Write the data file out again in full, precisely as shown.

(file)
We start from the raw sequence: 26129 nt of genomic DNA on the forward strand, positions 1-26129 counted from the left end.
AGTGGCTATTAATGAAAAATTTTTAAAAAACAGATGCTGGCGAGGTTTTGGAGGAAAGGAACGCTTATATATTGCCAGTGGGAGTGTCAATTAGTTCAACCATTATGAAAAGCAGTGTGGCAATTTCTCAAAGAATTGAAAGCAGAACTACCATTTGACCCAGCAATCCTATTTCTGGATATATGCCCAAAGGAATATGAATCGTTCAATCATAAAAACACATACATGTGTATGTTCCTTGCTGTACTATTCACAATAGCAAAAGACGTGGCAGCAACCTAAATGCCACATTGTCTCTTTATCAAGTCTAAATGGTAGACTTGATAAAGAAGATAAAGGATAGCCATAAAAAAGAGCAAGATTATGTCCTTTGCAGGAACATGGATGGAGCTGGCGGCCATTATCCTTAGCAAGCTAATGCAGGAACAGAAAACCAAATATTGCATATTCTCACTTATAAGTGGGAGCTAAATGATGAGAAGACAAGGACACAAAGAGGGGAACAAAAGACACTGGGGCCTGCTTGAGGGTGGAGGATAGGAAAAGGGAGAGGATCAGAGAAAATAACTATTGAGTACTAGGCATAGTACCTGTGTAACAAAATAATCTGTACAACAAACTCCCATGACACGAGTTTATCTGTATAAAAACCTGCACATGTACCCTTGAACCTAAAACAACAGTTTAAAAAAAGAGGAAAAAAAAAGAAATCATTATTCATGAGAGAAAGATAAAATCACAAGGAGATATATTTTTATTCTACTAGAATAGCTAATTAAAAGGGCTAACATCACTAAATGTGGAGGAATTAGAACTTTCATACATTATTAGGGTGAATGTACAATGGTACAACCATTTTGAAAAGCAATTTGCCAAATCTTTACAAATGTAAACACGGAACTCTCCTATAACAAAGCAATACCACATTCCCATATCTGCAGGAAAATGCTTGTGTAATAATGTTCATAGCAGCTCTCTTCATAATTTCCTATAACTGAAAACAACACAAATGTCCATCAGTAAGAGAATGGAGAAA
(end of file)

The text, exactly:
We start from the raw sequence: 26129 nt of genomic DNA on the forward strand, positions 1-26129 counted from the left end.
AGTGGCTATTAATGAAAAATTTTTAAAAAACAGATGCTGGCGAGGTTTTGGAGGAAAGGAACGCTTATATATTGCCAGTGGGAGTGTCAATTAGTTCAACCATTATGAAAAGCAGTGTGGCAATTTCTCAAAGAATTGAAAGCAGAACTACCATTTGACCCAGCAATCCTATTTCTGGATATATGCCCAAAGGAATATGAATCGTTCAATCATAAAAACACATACATGTGTATGTTCCTTGCTGTACTATTCACAATAGCAAAAGACGTGGCAGCAACCTAAATGCCACATTGTCTCTTTATCAAGTCTAAATGGTAGACTTGATAAAGAAGATAAAGGATAGCCATAAAAAAGAGCAAGATTATGTCCTTTGCAGGAACATGGATGGAGCTGGCGGCCATTATCCTTAGCAAGCTAATGCAGGAACAGAAAACCAAATATTGCATATTCTCACTTATAAGTGGGAGCTAAATGATGAGAAGACAAGGACACAAAGAGGGGAACAAAAGACACTGGGGCCTGCTTGAGGGTGGAGGATAGGAAAAGGGAGAGGATCAGAGAAAATAACTATTGAGTACTAGGCATAGTACCTGTGTAACAAAATAATCTGTACAACAAACTCCCATGACACGAGTTTATCTGTATAAAAACCTGCACATGTACCCTTGAACCTAAAACAACAGTTTAAAAAAAGAGGAAAAAAAAAGAAATCATTATTCATGAGAGAAAGATAAAATCACAAGGAGATATATTTTTATTCTACTAGAATAGCTAATTAAAAGGGCTAACATCACTAAATGTGGAGGAATTAGAACTTTCATACATTATTAGGGTGAATGTACAATGGTACAACCATTTTGAAAAGCAATTTGCCAAATCTTTACAAATGTAAACACGGAACTCTCCTATAACAAAGCAATACCACATTCCCATATCTGCAGGAAAATGCTTGTGTAATAATGTTCATAGCAGCTCTCTTCATAATTTCCTATAACTGAAAACAACACAAATGTCCATCAGTAAGAGAATGGAGAAA